The Kansas Parentage Act states that a man is presumed to be the father of a child, if, among other things, genetic test results indicate a probability of 97 percent or greater that the man is the father of the child. See Kan. Stat. Ann § 38-1114(a)(5) (2007). Kansas statutes further provide that the presumption of paternity can only be rebutted by clear and convincing evidence. See Kan. Stat. Ann § 38-1114(b) (2007). The Kansas Supreme Court has defined "clear and convincing evidence" as evidence which is "sufficient to establish that the truth of the facts asserted is 'highly probable.'" See In re B.D.-Y., 187 P.3d 594, 601 (Kan. 2008). See also In re Dennis, 188 P.3d 1, 14 (Kan. 2008); In re X.D., No. 100, 148, slip op. at 3, 2008 WL 4068183 (Kan. 2008). It is an intermediate standard of proof between a preponderance of the evidence and beyond a reasonable doubt. See In re B.D.-Y. at 598.

The Kansas Parentage Act does not specifically address a situation in which the child's sibling and not the alleged father provided the DNA samples. However, we believe that the results of the DNA test in this case would be considered, and would be sufficient to establish at least a rebuttable presumption of paternity. See Kan. Stat. Ann § 38-1119 (evidence relating to paternity may include…"[a]ny other evidence relevant to the issue of paternity of the child"). In this case, DNA test results from samples taken from the N~, N~'s mother, and S2~, N~'s alleged sibling, indicate that the probability of full-siblingship is 99.9909 percent. The requirements of SSR 06-2p are met in this case, so S2~ is considered the "known child" of the NH. Additionally, under Kansas law, the court order for S2~'s support is sufficient in and of itself to create a rebuttable presumption of paternity for S2~. Thus, we believe that a compelling argument could be made that the DNA test results showing a 99.9909 percent chance that N~ and S2~ are full siblings creates a rebuttable presumption of paternity for N~. Consequently, the child could inherit under the relevant Kansas intestacy statute.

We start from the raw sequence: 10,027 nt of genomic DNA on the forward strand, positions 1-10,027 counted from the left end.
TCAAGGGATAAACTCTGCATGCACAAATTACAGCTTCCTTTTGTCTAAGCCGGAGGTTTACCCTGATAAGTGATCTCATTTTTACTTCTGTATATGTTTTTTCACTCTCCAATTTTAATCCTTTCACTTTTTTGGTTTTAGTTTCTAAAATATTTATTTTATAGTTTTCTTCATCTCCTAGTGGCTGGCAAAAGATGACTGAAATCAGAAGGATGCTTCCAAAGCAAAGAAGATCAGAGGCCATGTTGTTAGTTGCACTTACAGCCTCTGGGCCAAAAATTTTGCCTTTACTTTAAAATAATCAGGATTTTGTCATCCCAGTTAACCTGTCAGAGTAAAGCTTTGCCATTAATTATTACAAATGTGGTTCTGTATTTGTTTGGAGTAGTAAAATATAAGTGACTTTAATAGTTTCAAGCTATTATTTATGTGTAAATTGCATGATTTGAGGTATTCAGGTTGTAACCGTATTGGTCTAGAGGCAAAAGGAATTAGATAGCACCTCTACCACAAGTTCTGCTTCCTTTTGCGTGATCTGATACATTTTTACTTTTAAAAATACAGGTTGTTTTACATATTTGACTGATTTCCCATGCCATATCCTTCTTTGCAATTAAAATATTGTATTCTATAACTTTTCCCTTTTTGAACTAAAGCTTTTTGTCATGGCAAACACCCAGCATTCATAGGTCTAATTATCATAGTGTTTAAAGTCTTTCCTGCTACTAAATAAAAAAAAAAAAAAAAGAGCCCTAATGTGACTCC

Additionally, although no Kansas case specifically addresses the use of sibling DNA tests in paternity actions, Kansas courts generally admit genetic test results to establish paternity. See Kan. Stat. Ann §§ 38-1114, 38-1118, 38-1119 (2007); Hausner v. Blackman, 662 P.2d 1183 (Kan. 1983) (holding that scientifically reliable evidence of alleged child's father, meeting relative legal evidentiary standards, is admissible in paternity actions, and admitting blood test results). Other jurisdictions have noted the possible relevance of sibling blood and DNA testing.